In The $100 Startup, you wrote
about dropping out of traditional
employment. Did your work on
that book influence the new one,
which is about finding meaningful work anywhere, whether on
your own or in an established
I did a lot of traveling and touring
[for the book] and met a lot of people who crafted a dream job within
a company or organization. I’m fortunate to be connected with a great group of readers, entrepreneurs, and people working regular jobs all over the world. I
researched for a couple of years before I started writing [Born
What did you learn about how people land their dream
Some people felt very lucky, but it’s not just luck. Fortune and
privilege certainly play a role. And then at the same time,
most people make decisions and choices to get to where they
are. I wanted to decode that process of making decisions.
When you come to that fork in the road, how do you know
which path to proceed on, and what do you do when you
make a choice that isn’t the best for you?
Making bad choices is something most of us can relate
to—and probably would prefer not to do.
The lesson is not just that it’s okay to make mistakes, but that
they actually can benefit you. One way around having to risk
it all is the side hustle [having a part-time business venture].
That aspect seems to be resonating with a lot of people. It
helps people to think entrepreneurially even if they don’t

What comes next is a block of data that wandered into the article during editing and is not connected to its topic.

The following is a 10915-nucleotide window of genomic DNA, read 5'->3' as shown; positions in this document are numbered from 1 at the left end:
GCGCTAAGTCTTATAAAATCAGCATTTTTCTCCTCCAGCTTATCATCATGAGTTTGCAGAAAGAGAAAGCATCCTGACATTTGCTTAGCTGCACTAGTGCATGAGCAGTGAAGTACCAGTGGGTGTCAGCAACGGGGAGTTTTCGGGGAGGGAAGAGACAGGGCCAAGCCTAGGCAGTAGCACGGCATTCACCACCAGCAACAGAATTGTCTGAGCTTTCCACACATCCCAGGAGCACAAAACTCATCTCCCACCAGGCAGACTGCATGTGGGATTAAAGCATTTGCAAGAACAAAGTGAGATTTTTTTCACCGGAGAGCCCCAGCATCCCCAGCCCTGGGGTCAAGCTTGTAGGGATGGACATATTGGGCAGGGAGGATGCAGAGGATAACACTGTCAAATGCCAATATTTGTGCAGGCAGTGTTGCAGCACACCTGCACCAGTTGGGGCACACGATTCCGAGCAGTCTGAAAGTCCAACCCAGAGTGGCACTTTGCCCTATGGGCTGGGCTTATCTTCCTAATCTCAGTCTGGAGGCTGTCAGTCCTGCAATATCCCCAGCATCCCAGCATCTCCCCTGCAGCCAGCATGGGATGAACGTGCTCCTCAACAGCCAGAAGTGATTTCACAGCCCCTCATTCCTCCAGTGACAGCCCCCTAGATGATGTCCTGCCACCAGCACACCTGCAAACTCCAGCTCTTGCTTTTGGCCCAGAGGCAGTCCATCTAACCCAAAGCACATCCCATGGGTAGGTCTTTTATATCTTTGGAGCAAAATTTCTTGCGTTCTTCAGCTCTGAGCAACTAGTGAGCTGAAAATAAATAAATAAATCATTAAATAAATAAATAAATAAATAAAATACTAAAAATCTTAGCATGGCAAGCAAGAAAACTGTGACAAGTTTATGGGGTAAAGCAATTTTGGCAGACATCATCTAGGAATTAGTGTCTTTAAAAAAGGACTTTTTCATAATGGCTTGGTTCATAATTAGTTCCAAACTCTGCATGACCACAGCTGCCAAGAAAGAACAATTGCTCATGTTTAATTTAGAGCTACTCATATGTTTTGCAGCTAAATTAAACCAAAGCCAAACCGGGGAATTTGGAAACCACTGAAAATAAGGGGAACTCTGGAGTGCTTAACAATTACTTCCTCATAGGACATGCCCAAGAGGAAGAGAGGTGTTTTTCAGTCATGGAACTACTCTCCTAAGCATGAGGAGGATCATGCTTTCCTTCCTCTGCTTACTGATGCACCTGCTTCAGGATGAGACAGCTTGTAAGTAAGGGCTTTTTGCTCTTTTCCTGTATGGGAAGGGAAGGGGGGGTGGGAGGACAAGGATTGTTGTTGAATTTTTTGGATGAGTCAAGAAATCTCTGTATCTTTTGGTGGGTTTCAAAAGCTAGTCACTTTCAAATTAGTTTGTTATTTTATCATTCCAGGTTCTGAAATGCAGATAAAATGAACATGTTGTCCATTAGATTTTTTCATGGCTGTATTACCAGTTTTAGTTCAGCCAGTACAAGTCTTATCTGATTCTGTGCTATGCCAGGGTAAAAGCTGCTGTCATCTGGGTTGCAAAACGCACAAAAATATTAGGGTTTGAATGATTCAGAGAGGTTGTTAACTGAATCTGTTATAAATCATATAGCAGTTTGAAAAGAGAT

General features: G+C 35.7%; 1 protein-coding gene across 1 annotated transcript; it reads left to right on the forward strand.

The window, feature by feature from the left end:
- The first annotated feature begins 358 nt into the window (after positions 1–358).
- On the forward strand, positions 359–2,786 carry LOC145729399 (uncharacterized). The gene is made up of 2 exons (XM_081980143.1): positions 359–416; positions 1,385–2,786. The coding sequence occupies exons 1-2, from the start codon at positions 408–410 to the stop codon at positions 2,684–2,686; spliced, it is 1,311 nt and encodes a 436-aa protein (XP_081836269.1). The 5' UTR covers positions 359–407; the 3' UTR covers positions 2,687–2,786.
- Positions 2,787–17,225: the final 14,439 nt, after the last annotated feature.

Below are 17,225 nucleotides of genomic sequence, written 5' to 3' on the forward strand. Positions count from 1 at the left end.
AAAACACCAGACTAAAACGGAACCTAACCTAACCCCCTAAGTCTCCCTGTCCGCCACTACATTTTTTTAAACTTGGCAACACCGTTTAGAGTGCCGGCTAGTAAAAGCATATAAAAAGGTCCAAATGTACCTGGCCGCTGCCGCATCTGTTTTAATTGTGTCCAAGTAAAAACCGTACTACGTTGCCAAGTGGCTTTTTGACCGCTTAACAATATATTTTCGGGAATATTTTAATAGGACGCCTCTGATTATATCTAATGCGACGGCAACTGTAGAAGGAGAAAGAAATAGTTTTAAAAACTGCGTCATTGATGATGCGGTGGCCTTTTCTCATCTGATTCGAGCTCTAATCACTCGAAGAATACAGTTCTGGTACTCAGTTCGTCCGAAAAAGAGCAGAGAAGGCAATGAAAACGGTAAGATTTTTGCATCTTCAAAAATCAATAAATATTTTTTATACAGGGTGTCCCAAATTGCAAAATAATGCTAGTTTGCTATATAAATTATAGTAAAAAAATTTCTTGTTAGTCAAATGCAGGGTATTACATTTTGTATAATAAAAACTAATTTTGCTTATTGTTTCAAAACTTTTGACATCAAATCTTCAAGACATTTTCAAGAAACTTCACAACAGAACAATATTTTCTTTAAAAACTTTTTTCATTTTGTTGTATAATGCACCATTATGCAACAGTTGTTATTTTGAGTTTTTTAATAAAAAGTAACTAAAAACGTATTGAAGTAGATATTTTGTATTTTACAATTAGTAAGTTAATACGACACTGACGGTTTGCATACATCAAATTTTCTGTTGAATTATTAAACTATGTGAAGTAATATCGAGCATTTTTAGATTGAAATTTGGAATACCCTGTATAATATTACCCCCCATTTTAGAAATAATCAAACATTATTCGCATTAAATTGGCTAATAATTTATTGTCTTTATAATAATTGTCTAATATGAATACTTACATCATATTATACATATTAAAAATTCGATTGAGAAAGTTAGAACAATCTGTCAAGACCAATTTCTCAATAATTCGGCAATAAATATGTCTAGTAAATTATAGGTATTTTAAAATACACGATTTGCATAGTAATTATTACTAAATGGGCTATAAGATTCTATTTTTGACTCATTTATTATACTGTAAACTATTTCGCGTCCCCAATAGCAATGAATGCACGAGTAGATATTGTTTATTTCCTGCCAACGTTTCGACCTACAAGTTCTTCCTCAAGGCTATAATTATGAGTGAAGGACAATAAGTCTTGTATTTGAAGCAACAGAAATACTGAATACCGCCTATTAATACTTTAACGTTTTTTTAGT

want to be an entrepreneur.
Many people dream about being famous athletes, actors,
or pop stars—but then there’s reality. How can we bal-
ance fantasy and the real world?
It’s a case of looking at all of our passions and interests and saying, “What here relates to things that other people also want
that can bring value to some company or other people, and
that’s how I’ll monetize it?” I interviewed the first female firefighter in Ontario, Canada. She’s been a firefighter for more
than 20 years. That’s something that’s very meaningful—she’s
saving lives—but obviously if you want to be a firefighter,
there needs to be a real commitment. You can be passionate
about all sorts of things, but it doesn’t mean that you can
make a living from it. Some people are passionate about something that would make a better hobby than a career. —J.V.
University of Toronto Press
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In Born for This (Crown, out now), Guillebeau
coaches readers on bagging the ultimate white
whale: a dream career.